In “The Judgment” Georg, the protagonist, exchanges letters with his closest friends for years, always maintaining an artificially close relationship while still keeping a very grave physical distance. Kafka does this all of his life, having countless relationships (mostly considered to be romantic affairs) through letters with various different women. Both characters feel uncomfortable with actually meeting their pen pals for various different reasons. In this particular short story, another very important aspect is the fact that Georg is removed from not only his friends, but his father as well who is actually keeping in contact with Georg’s friends. Together, they are all lying to Georg about practically everything. Kafka had a very estranged relationship with his father. The two never truly got along, and Kafka often felt that he, just like everyone around him was somehow leading a lie. This is clearly apparent in The Trial as well, as countless characters appear as shady, or holding out the truth from him – for instance, his sentence.
Kafka’s short story “A Country Doctor” is one of his shortest pieces, however the protagonist also parallels the writer. The doctor is the main character, and he represents traditional medicine. He feels as if he is being left behind by society and is under-appreciated, alone, and removed. In The Trial K also feels as if he is being left behind by the world around him. This can be seen simply in the premise of the novel – the legal system takes over his entire being without lending any sort of explanation; essentially, leaving him behind. This is just another thought to add to the fact that Kafka clearly felt seclusion from society.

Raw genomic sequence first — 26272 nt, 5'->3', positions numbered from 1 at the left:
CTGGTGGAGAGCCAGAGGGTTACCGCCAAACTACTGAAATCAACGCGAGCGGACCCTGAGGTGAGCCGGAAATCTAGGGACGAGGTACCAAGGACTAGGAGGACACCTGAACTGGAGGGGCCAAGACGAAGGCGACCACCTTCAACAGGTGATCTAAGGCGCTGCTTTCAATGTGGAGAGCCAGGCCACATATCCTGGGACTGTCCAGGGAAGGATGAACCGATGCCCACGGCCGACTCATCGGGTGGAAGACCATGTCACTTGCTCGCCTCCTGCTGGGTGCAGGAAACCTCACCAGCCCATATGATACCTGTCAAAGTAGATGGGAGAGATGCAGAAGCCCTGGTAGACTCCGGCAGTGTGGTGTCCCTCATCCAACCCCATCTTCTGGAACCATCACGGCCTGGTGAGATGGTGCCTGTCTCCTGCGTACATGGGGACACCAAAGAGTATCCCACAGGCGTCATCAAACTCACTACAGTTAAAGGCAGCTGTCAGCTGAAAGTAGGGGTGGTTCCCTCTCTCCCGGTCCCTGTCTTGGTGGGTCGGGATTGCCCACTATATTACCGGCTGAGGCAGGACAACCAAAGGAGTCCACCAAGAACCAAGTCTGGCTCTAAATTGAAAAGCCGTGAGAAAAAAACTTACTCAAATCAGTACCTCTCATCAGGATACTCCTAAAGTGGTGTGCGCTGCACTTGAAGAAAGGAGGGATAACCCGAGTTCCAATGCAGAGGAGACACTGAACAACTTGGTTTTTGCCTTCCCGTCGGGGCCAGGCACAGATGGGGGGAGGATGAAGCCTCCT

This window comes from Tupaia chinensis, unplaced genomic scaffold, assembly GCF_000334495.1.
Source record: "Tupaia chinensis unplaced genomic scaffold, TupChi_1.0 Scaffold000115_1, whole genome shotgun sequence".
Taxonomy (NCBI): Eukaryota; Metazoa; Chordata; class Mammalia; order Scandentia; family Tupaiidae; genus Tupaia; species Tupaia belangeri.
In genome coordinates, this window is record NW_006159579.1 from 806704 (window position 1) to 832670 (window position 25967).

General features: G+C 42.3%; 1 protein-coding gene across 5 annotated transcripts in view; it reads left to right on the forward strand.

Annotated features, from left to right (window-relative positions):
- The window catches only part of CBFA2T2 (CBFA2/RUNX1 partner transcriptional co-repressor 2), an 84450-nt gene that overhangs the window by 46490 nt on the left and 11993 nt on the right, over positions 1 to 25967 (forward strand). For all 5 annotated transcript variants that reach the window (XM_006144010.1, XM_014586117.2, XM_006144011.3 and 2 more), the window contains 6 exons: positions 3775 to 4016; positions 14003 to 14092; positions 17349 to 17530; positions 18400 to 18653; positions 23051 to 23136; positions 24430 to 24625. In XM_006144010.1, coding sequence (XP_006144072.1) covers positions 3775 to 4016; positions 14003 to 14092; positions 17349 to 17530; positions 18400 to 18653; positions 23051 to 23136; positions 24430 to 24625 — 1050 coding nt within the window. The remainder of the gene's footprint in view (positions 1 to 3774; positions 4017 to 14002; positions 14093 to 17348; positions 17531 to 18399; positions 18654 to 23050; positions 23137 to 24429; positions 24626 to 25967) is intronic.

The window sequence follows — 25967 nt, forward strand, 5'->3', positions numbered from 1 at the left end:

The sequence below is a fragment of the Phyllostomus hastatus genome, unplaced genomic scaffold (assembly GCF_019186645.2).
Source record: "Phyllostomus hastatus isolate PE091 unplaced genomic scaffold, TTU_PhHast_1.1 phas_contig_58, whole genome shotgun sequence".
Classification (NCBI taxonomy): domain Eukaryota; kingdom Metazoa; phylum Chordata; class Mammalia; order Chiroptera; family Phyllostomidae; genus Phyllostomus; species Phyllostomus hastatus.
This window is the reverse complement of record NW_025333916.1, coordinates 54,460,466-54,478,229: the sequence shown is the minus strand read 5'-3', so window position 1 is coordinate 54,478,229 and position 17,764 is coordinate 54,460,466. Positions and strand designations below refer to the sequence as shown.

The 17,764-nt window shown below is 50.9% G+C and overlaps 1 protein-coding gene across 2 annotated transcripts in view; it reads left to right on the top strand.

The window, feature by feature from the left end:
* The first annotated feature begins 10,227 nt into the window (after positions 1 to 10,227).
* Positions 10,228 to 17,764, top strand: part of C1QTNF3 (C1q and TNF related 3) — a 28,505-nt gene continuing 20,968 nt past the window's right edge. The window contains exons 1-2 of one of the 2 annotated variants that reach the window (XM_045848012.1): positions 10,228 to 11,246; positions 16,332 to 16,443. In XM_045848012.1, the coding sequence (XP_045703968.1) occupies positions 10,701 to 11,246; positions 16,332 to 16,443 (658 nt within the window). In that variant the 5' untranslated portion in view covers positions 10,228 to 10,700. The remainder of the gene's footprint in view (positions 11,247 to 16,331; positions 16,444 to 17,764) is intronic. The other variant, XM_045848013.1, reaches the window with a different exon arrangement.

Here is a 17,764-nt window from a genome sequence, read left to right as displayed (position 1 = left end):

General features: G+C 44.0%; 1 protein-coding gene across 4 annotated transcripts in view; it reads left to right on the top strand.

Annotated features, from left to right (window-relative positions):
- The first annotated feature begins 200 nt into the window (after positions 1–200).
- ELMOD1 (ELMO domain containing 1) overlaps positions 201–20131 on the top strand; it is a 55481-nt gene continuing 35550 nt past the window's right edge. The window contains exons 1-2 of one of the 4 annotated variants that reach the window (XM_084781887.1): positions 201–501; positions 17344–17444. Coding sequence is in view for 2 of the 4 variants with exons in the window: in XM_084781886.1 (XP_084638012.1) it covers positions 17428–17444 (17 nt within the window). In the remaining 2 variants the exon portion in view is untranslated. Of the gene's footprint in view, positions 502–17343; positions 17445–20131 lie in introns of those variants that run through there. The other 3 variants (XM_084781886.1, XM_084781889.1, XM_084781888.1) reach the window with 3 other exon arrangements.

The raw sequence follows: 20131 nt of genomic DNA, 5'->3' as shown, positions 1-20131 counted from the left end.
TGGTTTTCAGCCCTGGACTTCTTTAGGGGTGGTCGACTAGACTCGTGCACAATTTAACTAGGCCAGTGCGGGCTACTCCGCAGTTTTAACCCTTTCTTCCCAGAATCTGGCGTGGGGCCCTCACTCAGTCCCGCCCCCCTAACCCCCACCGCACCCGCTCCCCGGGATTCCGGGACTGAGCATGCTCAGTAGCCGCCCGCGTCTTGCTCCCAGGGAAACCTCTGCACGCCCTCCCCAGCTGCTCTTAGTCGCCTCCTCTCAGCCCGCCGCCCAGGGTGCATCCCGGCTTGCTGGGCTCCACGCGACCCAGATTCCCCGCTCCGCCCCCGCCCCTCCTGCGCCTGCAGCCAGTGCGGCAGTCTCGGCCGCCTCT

In “The Penal Colony”, the Traveller is a man who has been called to an obscure state where he is then asked to judge the standings of a violent killing machine. The machine is without a doubt obscenely violent, and has been removed from this society because of this. However, the man who has asked the Traveller here is an old man who grew up in a time where this machine was not only accepted, but was used as a mean of social growth and as something to keep society together. The Traveller does not ever truly agree with the machine, however once the old man has shown his true devotion to his morals (which are now seen as outdated and cruel), he begins to understand. Again, the very same idea. Again, a moral code is in question. The idea here is that whatever is outdated will eventually seem negative, something Kafka was clearly terrified of. This specific story takes a different approach to the idea, using something so preposterous as a killing machine to make the reader truly question their own values. Is this machine so terrible, if one was raised on the belief that it was essential in keeping a society together?
In “The Metamorphosis”, Gregor wakes up as a giant insect, literally. This cuts off absolutely all communication with his family and the world around him. This is perhaps one of the more sarcastic expressions used by Kafka. Because of the outrageous idea, this short story displays Kafka’s issues as almost comical. This is however one of his most serious issues revisited time and time again. Gregor is completely secluded and incapable of communicating with anyone. In The Trial, most characters are known only amorphously, as representations or ideas. Kafka could never truly communicate with anyone. He was best at communicating through letters but when it came down to true human contact he was helpless.